Minnesota Governor Tim Walz on Wednesday loosened stringent restrictions on businesses and social gatherings, following four weeks of stricter rules prompted by a spike incases. The new procedures, which will not reopen in-person dining, come as Walz is facing pressure from a group of business owners who say for in-person dining no matter what his office says.
As cases were surging in the state in mid-November, Walz implementedthat shuttered indoor and outdoor dining and gyms, stopped adult and youth sports, and severely limited social gatherings, among other restrictions.
In his Wednesday statement, he congratulated Minnesotans for obeying the restrictions and dropping daily case counts of the virus.
"You brought the curve down. You made the sacrifices necessary," Walz said.
Due to the drop in case counts, Walz said, the state will now permit outdoor social gatherings with a maximum of 15 people between three households and indoor gatherings with a maximum of 10 people between two households. Gyms and fitness centers will be permitted to open at 25% capacity, and youth and adult sports will resume on January 4. Elementary schools will be permitted to reopen on January 18.
Walz did not loosen the ban on indoor dining, one of the more controversial provisions of the four week pause, but did allow outdoor dining to resume at 50% capacity. Bars, restaurants and breweries will continue to be closed for indoor dining through January 11.
Walz acknowledged that outdoor dining would not be a particularly effective solution during the winter months in Minnesota, but said breweries had requested the provision and are equipped with heat lamps and fire pits.
Walz also on Wednesday signed a $216 million relief package that's designed to provide support for small businesses and workers. Approximately $88 million in relief funds will go directly to restaurants, bars and gyms, he said.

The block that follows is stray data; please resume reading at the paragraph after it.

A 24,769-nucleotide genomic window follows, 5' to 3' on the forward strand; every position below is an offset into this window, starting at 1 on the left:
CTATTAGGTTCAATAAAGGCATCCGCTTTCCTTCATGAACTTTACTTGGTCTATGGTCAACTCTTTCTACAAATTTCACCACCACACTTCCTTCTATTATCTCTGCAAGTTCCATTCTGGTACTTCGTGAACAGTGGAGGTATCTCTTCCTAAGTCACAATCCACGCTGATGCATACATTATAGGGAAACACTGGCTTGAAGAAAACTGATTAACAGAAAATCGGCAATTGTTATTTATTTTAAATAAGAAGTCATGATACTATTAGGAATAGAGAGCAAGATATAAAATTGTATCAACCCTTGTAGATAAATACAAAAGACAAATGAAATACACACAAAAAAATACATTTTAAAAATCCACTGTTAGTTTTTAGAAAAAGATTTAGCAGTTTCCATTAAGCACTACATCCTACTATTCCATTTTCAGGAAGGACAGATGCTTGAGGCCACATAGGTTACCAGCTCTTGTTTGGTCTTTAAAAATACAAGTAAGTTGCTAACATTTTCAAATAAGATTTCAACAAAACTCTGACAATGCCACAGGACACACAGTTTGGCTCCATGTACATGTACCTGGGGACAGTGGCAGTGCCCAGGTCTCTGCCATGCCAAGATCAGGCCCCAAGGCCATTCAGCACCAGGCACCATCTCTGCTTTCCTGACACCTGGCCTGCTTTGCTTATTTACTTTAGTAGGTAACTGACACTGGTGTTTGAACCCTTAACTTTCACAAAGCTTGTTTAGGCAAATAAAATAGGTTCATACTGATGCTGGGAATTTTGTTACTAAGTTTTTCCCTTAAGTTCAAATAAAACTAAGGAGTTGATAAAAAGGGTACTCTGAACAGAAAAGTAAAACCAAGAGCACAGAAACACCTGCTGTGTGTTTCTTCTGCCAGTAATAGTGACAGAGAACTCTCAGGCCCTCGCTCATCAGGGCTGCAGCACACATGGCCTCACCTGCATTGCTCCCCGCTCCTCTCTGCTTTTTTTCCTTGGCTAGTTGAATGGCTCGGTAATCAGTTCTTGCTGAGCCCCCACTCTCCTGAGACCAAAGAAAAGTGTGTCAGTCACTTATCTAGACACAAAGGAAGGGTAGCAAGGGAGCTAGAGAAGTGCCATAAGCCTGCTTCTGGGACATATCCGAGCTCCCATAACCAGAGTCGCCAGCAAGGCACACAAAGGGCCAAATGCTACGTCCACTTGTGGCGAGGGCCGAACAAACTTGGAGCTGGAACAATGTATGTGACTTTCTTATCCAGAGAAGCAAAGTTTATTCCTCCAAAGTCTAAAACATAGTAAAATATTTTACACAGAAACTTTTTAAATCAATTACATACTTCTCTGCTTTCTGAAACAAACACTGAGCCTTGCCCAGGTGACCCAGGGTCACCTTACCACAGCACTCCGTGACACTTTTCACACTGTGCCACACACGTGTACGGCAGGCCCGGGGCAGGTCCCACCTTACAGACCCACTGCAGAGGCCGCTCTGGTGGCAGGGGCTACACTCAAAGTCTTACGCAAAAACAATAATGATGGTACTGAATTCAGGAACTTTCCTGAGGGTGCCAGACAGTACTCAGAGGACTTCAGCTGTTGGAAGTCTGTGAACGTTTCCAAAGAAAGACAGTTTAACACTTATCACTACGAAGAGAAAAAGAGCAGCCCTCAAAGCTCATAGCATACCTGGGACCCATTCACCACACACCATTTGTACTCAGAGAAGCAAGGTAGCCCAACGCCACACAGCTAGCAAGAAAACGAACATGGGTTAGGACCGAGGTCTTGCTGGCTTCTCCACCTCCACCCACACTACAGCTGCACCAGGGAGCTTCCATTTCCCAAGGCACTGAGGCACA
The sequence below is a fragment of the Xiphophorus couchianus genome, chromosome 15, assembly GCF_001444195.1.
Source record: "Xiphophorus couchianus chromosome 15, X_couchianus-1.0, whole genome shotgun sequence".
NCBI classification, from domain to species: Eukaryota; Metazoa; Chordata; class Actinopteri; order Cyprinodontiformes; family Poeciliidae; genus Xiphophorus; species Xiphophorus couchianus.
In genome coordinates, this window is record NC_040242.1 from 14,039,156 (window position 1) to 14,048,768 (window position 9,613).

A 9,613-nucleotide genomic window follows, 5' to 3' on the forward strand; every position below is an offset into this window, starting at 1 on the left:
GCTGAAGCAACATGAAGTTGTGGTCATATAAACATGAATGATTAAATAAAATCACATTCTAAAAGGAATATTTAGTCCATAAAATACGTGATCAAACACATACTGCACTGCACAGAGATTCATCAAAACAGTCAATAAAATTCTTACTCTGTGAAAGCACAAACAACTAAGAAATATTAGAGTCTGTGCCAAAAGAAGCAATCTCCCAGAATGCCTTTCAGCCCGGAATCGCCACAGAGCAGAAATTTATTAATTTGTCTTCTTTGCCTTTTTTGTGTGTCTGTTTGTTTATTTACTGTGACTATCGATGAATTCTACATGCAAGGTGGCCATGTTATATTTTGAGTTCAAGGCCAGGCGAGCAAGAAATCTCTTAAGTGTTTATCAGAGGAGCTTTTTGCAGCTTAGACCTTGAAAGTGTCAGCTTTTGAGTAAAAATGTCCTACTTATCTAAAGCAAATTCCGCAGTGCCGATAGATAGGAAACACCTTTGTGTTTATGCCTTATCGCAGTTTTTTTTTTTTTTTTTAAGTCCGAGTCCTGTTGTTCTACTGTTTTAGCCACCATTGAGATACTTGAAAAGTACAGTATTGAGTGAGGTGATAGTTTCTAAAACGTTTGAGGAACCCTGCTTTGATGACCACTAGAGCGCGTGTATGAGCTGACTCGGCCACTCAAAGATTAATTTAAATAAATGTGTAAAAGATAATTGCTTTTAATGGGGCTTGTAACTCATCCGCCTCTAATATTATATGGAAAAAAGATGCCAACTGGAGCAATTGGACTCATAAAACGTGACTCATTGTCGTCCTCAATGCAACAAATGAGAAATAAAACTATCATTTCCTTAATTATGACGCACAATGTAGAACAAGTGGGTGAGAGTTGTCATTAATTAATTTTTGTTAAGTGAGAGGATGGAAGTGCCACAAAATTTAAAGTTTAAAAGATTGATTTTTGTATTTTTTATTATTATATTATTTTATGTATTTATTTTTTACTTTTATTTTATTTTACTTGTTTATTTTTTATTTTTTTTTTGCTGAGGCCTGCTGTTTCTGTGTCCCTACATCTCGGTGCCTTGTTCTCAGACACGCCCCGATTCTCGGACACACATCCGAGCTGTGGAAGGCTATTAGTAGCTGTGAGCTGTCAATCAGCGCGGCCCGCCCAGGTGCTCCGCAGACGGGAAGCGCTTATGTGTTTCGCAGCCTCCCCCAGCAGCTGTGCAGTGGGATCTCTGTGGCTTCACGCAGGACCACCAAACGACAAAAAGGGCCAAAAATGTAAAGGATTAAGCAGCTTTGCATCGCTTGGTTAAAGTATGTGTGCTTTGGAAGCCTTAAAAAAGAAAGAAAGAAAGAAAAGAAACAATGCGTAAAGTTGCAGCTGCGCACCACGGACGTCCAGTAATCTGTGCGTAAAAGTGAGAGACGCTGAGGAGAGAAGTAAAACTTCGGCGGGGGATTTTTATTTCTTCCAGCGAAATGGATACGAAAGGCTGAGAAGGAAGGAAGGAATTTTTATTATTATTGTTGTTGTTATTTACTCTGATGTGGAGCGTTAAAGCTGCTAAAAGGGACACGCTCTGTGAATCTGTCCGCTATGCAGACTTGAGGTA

"This is the way this should be done. This is the way most nations in the world have done it," Walz said of the bill. "This is the way we did it back in May, when the pandemic started: If you're going to ask businesses to sacrifice for the good of public health, it needs to be accompanied with the economic benefits."
When asked by reporters about criticism from restaurant owners, Walz said that "We have to beat the virus before the economy comes back."
"I certainly want to be clear about this: I think people who are desperate, in their businesses, that certainly doesn't make them bad people," he said. "I don't believe these are people that don't care about their neighbors getting sick."
As CBS News, a group of over 150 business owners in the state had pledged to reopen their businesses regardless of what Walz announced on Wednesday. Members of the Reopen Minnesota Coalition, which called the restrictions a "gross injustice," said they plan to offer in-person dining with "reasonable restrictions" like mask mandates and reduced capacity.
Coalition founder Darius Teichroew told CBS News, "At the end of the day, people just want to feed their families, care for their employees, provide for their communities."
When asked about the threats from those businesses to reopen their establishments, Walz noted the number of business owners threatening to reopen represents a small fraction of the state's thousands of businesses.
"These are mitigation measures we put in — they are painful, we're trying to do everything we can to alleviate that pain, but I fully expect, just as we've done all along here, the vast majority of Minnesotans are making the sacrifice for our neighbors," Walz said.